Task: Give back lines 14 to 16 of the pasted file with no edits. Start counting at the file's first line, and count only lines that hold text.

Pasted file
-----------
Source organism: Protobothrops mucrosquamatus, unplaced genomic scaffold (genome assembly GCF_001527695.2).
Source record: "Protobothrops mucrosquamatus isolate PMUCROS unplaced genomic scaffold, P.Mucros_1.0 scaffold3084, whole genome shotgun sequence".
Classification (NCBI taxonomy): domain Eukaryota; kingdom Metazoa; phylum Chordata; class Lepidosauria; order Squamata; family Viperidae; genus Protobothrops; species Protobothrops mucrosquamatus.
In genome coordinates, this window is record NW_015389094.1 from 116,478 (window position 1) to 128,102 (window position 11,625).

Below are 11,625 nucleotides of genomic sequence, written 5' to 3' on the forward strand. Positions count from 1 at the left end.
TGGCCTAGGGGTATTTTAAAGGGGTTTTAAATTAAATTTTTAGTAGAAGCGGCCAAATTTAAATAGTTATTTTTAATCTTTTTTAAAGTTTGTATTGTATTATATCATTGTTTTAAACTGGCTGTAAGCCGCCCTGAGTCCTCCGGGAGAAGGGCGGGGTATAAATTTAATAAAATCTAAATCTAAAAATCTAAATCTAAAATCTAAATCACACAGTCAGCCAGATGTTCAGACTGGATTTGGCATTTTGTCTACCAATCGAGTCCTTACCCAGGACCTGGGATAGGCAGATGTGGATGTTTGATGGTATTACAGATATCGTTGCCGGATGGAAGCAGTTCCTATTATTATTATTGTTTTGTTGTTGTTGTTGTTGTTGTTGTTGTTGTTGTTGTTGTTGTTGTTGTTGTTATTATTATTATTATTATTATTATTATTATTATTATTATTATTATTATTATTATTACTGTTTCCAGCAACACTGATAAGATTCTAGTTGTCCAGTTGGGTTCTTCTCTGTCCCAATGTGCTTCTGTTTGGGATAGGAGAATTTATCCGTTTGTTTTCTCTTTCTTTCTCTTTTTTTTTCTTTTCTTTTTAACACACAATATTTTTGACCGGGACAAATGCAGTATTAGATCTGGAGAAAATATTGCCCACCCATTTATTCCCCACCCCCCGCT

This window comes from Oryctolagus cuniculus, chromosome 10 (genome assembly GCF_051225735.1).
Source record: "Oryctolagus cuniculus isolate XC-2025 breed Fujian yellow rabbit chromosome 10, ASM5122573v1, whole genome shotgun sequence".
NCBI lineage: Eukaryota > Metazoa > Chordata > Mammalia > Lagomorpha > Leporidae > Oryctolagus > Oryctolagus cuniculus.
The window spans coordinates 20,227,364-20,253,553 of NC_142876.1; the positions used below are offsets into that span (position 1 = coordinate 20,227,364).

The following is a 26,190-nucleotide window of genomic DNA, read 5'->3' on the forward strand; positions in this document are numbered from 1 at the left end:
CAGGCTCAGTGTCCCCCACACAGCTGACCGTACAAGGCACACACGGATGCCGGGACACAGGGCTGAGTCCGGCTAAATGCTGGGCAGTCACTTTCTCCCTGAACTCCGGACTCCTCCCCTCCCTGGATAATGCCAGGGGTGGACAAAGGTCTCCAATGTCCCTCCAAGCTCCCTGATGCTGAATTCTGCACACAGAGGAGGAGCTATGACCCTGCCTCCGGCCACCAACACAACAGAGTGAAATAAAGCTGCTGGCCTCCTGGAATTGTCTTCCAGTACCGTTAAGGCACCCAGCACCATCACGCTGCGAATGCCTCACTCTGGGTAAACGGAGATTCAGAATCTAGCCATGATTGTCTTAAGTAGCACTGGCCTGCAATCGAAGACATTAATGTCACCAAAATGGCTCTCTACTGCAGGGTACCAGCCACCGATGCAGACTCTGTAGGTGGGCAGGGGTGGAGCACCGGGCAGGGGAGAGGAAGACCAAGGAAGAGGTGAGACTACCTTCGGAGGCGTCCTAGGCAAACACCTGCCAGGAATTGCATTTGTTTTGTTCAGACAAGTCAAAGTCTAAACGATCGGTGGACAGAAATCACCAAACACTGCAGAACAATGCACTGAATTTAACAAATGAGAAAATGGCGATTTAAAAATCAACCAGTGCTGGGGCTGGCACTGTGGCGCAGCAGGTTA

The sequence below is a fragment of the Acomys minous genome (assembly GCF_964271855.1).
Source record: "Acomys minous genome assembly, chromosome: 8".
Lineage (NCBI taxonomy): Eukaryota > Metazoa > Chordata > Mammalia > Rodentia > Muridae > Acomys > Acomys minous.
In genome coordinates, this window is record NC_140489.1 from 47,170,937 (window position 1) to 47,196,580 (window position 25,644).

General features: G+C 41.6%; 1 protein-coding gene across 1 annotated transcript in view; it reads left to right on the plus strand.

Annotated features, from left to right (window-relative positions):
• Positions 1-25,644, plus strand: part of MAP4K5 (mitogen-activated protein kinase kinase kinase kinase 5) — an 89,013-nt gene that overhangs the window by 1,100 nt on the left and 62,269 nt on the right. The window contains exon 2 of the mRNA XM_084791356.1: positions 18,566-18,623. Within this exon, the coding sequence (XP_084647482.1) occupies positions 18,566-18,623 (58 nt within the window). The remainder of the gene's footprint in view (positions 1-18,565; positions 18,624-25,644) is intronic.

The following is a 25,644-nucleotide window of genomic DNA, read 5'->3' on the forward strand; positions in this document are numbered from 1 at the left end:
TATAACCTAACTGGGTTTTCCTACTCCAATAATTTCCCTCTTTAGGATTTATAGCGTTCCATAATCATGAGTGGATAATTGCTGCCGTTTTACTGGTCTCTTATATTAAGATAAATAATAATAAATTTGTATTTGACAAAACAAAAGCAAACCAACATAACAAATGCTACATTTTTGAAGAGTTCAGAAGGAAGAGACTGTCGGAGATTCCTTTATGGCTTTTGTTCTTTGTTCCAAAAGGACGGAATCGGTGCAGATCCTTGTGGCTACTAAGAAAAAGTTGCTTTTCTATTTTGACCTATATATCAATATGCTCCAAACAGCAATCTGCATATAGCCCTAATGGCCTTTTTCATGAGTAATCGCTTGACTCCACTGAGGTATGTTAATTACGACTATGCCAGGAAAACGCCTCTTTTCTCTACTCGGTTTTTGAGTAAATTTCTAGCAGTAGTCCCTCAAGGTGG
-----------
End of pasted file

Source record: "Acomys minous genome assembly, chromosome: 8".
Lineage (NCBI taxonomy): Eukaryota > Metazoa > Chordata > Mammalia > Rodentia > Muridae > Acomys > Acomys minous.
In genome coordinates, this window is record NC_140489.1 from 47,170,937 (window position 1) to 47,196,580 (window position 25,644).